I would like to thank Mark S. Auerbach, City Historian of Passaic, NJ for the time he has spent detailing stories of early Passaic and for the images which he has so kindly given me permission to include in my posts about early Passaic and St. Michael’s Church.
The story of the founding of St. Michael’s Church in Passaic, New Jersey will be the subject of the next few posts and is written in memory of my grandmother, Julia Scerbak Sabo, my “Nana,” who was born on 17 August 1893 in Passaic. She was a devout Catholic and lifelong parishioner of the Church of St. Michael the Archangel, which today is the Cathedral of St. Michael the Archangel, Byzantine Catholic Rite, located at 96 First Street, Passaic, NJ.
What is a “quasquicentennial”? It is the 125th anniversary of an event. St. Michael the Archangel Byzantine Catholic Church was founded in 1890 in Passaic so this year is its Quasquicentennial Anniversary.
In order to tell the story of St. Michael’s, a little bit of the history of Passaic, New Jersey needs to be told first. Passaic was originally called Acquackanock back in 1679 when the Dutch settled the area, so its history is lengthy. However, Passaic didn’t become a city until 1873 and didn’t really begin to grow until the 1880’s. The 1880 census shows a population of about 6,500 people, but that was about to change.
The Industrial Revolution of the 18th century continued to influence American life in the 19th century. Factories were springing up all through the northeast after the Civil War and Passaic was no exception. You see, Passaic had two items that interested businesses that operated factories. First, the Passaic River flows along the eastern border of the city.
With the addition of the Passaic Dundee Canal, completed in the early 1860’s, flowing water, needed by factories, was readily available. (There will be more about the Dundee Canal in a later post.)
Train service had also been established in Passaic prior to the Civil War and the main track ran through downtown Passaic near the areas where factories were being built. Therefore, goods could be produced in Passaic and then easily shipped to their destinations. The Erie Railroad ran the trains through the city until well into the 20th century. (More on the Passaic trains in a later post, too.)
What was life like for the mill workers? One thing is for certain, it didn’t change much over the period of forty years or so. While there were cotton and wool mills in Passaic in the 1860’s, they didn’t really thrive. In 1887, Botany Worsted Mills came to town. (Worsted fabrics are fabrics in which the fibers have been combed so they all run in the same direction, producing a finer fabric.) Botany Mills was a big company and it needed a lot of mill hands.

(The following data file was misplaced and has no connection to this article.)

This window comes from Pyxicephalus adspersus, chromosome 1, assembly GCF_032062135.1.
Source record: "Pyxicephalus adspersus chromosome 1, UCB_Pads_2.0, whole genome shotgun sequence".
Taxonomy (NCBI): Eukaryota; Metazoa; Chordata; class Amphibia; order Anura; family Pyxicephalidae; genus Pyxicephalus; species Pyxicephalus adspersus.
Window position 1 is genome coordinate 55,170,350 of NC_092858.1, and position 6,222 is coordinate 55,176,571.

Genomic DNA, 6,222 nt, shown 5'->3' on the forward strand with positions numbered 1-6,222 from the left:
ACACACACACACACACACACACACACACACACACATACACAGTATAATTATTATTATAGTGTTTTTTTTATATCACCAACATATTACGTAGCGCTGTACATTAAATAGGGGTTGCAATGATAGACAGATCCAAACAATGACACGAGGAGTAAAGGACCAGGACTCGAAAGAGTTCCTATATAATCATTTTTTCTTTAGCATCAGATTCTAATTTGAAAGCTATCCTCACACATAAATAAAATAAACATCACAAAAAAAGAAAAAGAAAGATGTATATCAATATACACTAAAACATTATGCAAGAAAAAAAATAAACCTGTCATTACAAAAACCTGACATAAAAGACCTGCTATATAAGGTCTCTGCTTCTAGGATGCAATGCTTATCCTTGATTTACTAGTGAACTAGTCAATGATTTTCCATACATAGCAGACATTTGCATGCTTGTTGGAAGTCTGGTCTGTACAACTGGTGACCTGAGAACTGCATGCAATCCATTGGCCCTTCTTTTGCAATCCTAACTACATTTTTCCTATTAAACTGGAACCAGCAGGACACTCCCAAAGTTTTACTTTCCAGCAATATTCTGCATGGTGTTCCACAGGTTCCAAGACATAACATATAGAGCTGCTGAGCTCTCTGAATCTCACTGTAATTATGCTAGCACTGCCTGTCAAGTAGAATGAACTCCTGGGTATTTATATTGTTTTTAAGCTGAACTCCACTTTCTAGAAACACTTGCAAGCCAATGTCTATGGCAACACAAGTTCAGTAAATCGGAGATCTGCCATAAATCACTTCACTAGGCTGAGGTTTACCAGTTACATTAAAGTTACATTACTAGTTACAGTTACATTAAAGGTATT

Other mills soon popped up along the Passaic River and the Dundee Canal. These photos of workers in the mending department of Gera Mills include Minnie Wnuk Tarris, grandmother of Margaret Tarris Bauer of www.pysankybasics.com, who kindly gave permission to share these with you.
My grandmother, Julia, is second from the right, standing, in this picture below taken at one of the mills. It may have been Botany since they hired “Hungarians,” which at the time included many ethnic groups that were part of the Austrian-Hungarian Empire. My grandmother was Slovak.
Julius Forstmann opened his mill in the early 1900’s and became another large factory employer.
Although his factory is long gone, Julius Forstmann’s name is still recognized in Passaic, as his former mansion was razed and the land became the site for the new Julius Forstmann Public Library on the corner of Passaic and Gregory Avenues. Although involved with the design of the new library, Mr. Forstmann passed away before the building was completed and the new library opened in 1941.
An aside – Passaic, with its immigrants forging new lives, had many families with little money. I grew up loving books and became a teacher, likely in part due to the fabulous children’s section of the Forstmann Library, where I could read to my heart’s content. Of 290,000 books in the collection, in the 1950’s, 152,000+ were children’s books. Mr. Forstmann, a very wealthy man, gave an invaluable resource back to the city.
Day-to-day life was hard in the mills, but it still held more hope for the future than the workers’ European homes and the dire poverty most had left behind. They were still poor in America, but better off than before.
A typical work day was eleven to twelve hours long. Fifty-five and sixty hour weeks were common for the time period. There were no paid sick or vacation days and if you didn’t show up for work, you were easily replaced. By the 1920’s, about 16, 000, mostly immigrants, worked in the Passaic mills. Men typically earned $1000-1200 per year, but a basic standard of living for the time necessitated an income of about $1400 per year.
Ventilation was poor in the factories and since workers often came to the job when sick, tuberculosis was a common affliction. Most couldn’t afford any kind of medical care so home remedies were the order of the day. The young girl on the left in this photo is Maria Scerbak Tidik with her future husband Stephen Tidik. Maria, or Mary as she was called in America, was my grandmother’s younger sister. She emigrated to Passaic with her husband and two young children in the mid-1920’s, but quickly caught tuberculosis and died at the age of 26 in 1926.
Safety measures were almost non-existent; management had all the rights and made all the decisions. It was pretty much “my way or the highway” when a mill hand had a difference of opinion with the boss.
Sunday, however, was the day of rest. By 1890, many of these new mill workers were from two small, neighboring villages in today’s Slovakia, called Ujak (today, Udol) and Hajtovka. These villagers formed the nucleus of those who founded St. Michael’s in 1890.
Next post – the life left behind in Udol.